Here's the photo which accompanied the auction page:
Based on that picture, I had some serious doubts about its authenticity. Even though this was years before Mitchell & Ness started making their version of this beauty (and the glut of counterfeits which emerged as a result), there were three dozen known and extremely authentic-looking forgeries out there in the hobby. Top-notch forgeries which had been introduced to the market by... the Green Bay Packers.
In 1998, Grey Flannel Auctions contracted with the Packers for the club to provide custom jerseys for an auction. The Packers took thirty-six unused jerseys supplied to the team by Ripon Athletic, but not actually issued by the team to any player, and "repurposed" them with Favre numbers and nameplates.
Here's another example (click to enlarge):
Because they started out as unworn gamers, each of the dummy Favre jerseys has the sheen of authenticity. Naturally, they feature authentic team tagging. The name and number font, which so often trips up counterfeiters, are 100% authentic and sewn on by the same people who prepared all the actual game-worn jerseys. Many, if not all, of the usual markers that authenticators look for on a gamer are present on these.
In addition, each of the Grey Flannel jerseys came complete with a letter from Packers equipment manager Red Batty explaining its unusual history.
As Batty mentions in his letter, they also manufactured some copies of the road version (it is unclear how many of the thirty-six produced were home or were roads). This one comes up for sale on eBay from time to time, along with its own copy of the letter:
The easiest way to identify the repurposed jerseys is by the size - Favre customarily wore (or "wears," if he comes out of retirement) a 52. The Grey Flannel jerseys, having been issued to multiple other players, may be found in a whole series of sizes. Both of the home blues pictured here are size 46, while the road is a 48.
Frankly, I'm not sure how good an idea this was on the Packers' part. It's not like there wasn't a market in game-used jerseys ten years ago, that they would be unaware of might happen with some of these jerseys. It seems almost inevitable that somebody would try to sell them as authentic Favre gamers, which is exactly what happened with the Vintage Authentics auction.
Then again, if I ever saw a Favre '94 throwback gamer, I'd automatically presume that it came from the 1998 Grey Flannel auction. The numbers just lean that way - presuming Favre's standard two jerseys per game, times four throwback games (three at Lambeau Field, one in Chicago), plus maybe a couple extras for team-issued backups not worn, still equals less than a dozen. Grey Flannel had the Packers prepare three times that many ersatz jerseys.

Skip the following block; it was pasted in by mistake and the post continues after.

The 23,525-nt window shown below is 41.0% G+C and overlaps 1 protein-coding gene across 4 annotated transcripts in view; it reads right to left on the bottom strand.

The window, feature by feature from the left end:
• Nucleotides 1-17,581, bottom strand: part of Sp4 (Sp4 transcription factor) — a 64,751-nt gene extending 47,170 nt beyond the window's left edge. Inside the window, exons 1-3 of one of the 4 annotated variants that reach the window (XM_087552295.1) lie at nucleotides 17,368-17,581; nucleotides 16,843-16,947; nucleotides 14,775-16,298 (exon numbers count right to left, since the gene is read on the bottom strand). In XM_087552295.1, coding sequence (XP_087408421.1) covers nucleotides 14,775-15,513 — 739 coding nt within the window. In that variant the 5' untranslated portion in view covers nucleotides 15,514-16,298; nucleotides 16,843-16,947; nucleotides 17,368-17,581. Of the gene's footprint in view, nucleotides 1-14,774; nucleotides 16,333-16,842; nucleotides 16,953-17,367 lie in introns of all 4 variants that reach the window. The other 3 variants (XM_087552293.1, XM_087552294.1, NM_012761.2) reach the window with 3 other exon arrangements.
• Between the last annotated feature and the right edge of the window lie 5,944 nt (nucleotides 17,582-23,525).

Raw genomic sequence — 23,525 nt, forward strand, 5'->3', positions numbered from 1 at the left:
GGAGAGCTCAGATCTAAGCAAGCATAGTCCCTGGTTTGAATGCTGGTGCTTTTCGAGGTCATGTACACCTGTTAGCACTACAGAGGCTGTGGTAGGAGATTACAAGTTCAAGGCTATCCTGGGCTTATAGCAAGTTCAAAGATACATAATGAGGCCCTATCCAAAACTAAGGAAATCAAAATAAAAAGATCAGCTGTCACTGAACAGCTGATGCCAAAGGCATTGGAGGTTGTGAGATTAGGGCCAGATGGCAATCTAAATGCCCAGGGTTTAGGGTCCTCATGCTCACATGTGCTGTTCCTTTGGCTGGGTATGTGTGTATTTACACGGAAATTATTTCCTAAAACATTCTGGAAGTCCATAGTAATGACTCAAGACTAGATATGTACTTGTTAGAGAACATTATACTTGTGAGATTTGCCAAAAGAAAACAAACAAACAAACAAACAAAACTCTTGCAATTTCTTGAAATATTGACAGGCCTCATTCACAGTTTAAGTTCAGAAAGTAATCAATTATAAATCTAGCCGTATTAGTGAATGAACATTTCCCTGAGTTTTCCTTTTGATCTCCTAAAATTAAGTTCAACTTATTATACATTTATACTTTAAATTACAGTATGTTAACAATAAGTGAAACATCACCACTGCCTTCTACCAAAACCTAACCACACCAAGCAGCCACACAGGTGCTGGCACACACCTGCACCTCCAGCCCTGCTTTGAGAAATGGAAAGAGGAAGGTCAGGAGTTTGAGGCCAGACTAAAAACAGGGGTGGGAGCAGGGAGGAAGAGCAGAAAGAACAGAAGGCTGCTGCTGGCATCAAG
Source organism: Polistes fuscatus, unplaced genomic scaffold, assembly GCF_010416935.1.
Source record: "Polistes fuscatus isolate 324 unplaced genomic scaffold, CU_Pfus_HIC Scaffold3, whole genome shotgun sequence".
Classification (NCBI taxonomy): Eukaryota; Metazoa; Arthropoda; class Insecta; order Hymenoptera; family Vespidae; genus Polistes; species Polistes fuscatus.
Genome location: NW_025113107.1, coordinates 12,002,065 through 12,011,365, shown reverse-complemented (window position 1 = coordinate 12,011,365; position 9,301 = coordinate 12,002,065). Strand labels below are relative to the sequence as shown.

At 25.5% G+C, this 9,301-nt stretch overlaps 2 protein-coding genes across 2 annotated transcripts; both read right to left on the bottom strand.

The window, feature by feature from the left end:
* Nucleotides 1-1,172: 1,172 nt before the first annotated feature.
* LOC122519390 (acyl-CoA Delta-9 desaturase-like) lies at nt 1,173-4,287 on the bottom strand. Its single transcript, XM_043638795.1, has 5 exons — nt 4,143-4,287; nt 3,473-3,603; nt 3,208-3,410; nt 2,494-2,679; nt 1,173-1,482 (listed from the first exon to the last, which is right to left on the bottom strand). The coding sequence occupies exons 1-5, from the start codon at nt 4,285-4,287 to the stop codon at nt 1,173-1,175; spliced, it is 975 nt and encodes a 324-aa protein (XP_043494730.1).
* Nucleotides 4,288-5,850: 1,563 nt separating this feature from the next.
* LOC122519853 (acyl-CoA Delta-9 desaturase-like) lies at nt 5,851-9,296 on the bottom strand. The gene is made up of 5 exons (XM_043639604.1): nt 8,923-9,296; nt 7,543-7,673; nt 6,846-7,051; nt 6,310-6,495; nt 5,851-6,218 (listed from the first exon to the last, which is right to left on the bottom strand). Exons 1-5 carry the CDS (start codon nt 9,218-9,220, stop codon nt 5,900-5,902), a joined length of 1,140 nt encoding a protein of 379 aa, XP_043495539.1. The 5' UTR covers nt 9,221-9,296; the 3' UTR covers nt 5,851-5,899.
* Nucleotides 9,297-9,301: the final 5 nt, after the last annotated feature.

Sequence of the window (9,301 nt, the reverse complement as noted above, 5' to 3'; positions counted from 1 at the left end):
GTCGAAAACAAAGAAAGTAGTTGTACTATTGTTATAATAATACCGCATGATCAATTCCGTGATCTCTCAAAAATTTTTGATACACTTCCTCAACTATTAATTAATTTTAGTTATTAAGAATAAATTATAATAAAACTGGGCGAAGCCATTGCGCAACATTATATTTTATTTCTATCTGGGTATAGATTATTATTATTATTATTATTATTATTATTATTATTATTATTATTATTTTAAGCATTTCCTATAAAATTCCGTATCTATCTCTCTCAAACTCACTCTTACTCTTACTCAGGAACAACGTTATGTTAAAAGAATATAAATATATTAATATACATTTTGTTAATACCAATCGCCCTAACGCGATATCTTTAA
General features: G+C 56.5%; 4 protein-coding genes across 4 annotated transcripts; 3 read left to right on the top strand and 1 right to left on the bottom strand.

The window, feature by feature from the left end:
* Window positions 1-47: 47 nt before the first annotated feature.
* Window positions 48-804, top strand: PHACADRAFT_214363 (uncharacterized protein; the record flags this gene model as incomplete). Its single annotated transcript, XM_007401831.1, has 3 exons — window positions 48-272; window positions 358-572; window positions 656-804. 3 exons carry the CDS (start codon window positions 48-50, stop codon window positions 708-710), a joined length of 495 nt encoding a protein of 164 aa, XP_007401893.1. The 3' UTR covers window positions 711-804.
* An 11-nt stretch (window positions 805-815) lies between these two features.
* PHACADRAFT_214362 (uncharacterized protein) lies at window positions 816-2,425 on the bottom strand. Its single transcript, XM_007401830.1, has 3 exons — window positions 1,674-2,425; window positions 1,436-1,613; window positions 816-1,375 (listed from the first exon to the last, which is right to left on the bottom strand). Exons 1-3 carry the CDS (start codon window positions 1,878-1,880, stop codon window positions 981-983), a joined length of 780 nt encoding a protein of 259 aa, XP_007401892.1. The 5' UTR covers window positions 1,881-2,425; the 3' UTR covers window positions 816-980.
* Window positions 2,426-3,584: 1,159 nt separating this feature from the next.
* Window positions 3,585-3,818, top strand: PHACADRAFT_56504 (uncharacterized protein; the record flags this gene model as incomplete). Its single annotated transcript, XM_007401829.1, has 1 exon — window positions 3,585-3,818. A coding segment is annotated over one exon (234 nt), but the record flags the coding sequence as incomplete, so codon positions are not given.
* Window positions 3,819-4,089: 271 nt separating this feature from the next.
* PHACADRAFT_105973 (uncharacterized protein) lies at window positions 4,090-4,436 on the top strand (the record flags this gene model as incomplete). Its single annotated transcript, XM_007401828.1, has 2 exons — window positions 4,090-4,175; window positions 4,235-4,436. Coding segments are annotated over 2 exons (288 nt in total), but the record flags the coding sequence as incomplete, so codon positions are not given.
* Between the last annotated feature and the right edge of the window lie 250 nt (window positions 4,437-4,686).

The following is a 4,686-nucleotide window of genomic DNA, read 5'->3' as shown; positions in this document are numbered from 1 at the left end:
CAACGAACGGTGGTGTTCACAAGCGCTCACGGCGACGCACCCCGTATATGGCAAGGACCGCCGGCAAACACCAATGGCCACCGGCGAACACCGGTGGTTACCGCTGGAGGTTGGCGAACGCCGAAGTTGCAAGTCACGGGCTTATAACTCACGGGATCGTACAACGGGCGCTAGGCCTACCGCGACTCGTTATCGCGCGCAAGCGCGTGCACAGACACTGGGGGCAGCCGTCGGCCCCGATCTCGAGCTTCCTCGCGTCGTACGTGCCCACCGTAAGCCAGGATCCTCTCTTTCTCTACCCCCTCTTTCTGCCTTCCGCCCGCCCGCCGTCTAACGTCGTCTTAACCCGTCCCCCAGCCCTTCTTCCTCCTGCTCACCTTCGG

In any case, it was that "46" tag that really made me question the jersey in the first place, knowing that Favre's usual size is a 52. I can see occassionally wearing a larger size over layers for cold-weather games. But a smaller size? Seemed unlikely to me. When I saw it, I called American Memorabilia to confirm that it was actually game-used and not one of the 36 dummies. The rep with whom I spoke was unaware of the Grey Flannel jerseys, and said they would investigate.
I called again to inquire, and was told that from Grey Flannel they had learned each of the thirty-six was discretely marked in such a way as to alert an authenticator, hopefully preventing an auction house from making an honest mistake and incorrectly attributing it. The jersey in question was quietly removed from the auction.
A shame, because I was more than happy to buy it as a repurposed jersey. Vintage Authentics, no doubt feeling burned by the attempted fraud, wanted no part of it and the jersey disappeared.
The following year, American Memorabilia also fell victim to a scam, when this jersey was offered in their catalogue:
1994 Brett Favre Game-Worn Packers Throwback Jersey
This 'throwback' jersey, was worn by the league's most prolific 'throwback,' Brett Favre. There is not a man who's tougher or more determined to win than the league's only three-time Most Valuable Player. In 1994, the NFL's 75th Anniversary, all teams wore the same style uniforms that were worn in the days when facemasks were faces. This Packers white road 'throwback' jersey was one of the few ever put to use by Favre. Light wear, with underarm pilling, is exhibited on this shirt, with a "75th Anniversary" patch affixed at the left breast and a "Starter" tag in the tail. A unique "44" swatch tag is also showcased on this brilliant shirt, with customized, ribbed sleeves and all sewn-on identifiers.No mention of Grey Flannel, no accompanying letter, but take a look at the size - 44. The first big clue that Favre never actually "put it to use," light wear and underarm pilling notwithstanding. By this time, however, collectors were getting wise - the jersey opened at $900 but failed to draw even a single bid.
I'd still like to have one in my collection someday. The blue and gold throwbacks are perhaps my favorite Packers uniform to date, and given their relative scarcity I'd settle for one of the repurposed 36 until a real gamer came along. I think there's value in these jerseys based on their lineage, even if they aren't true gamers. But you have to know what you're buying.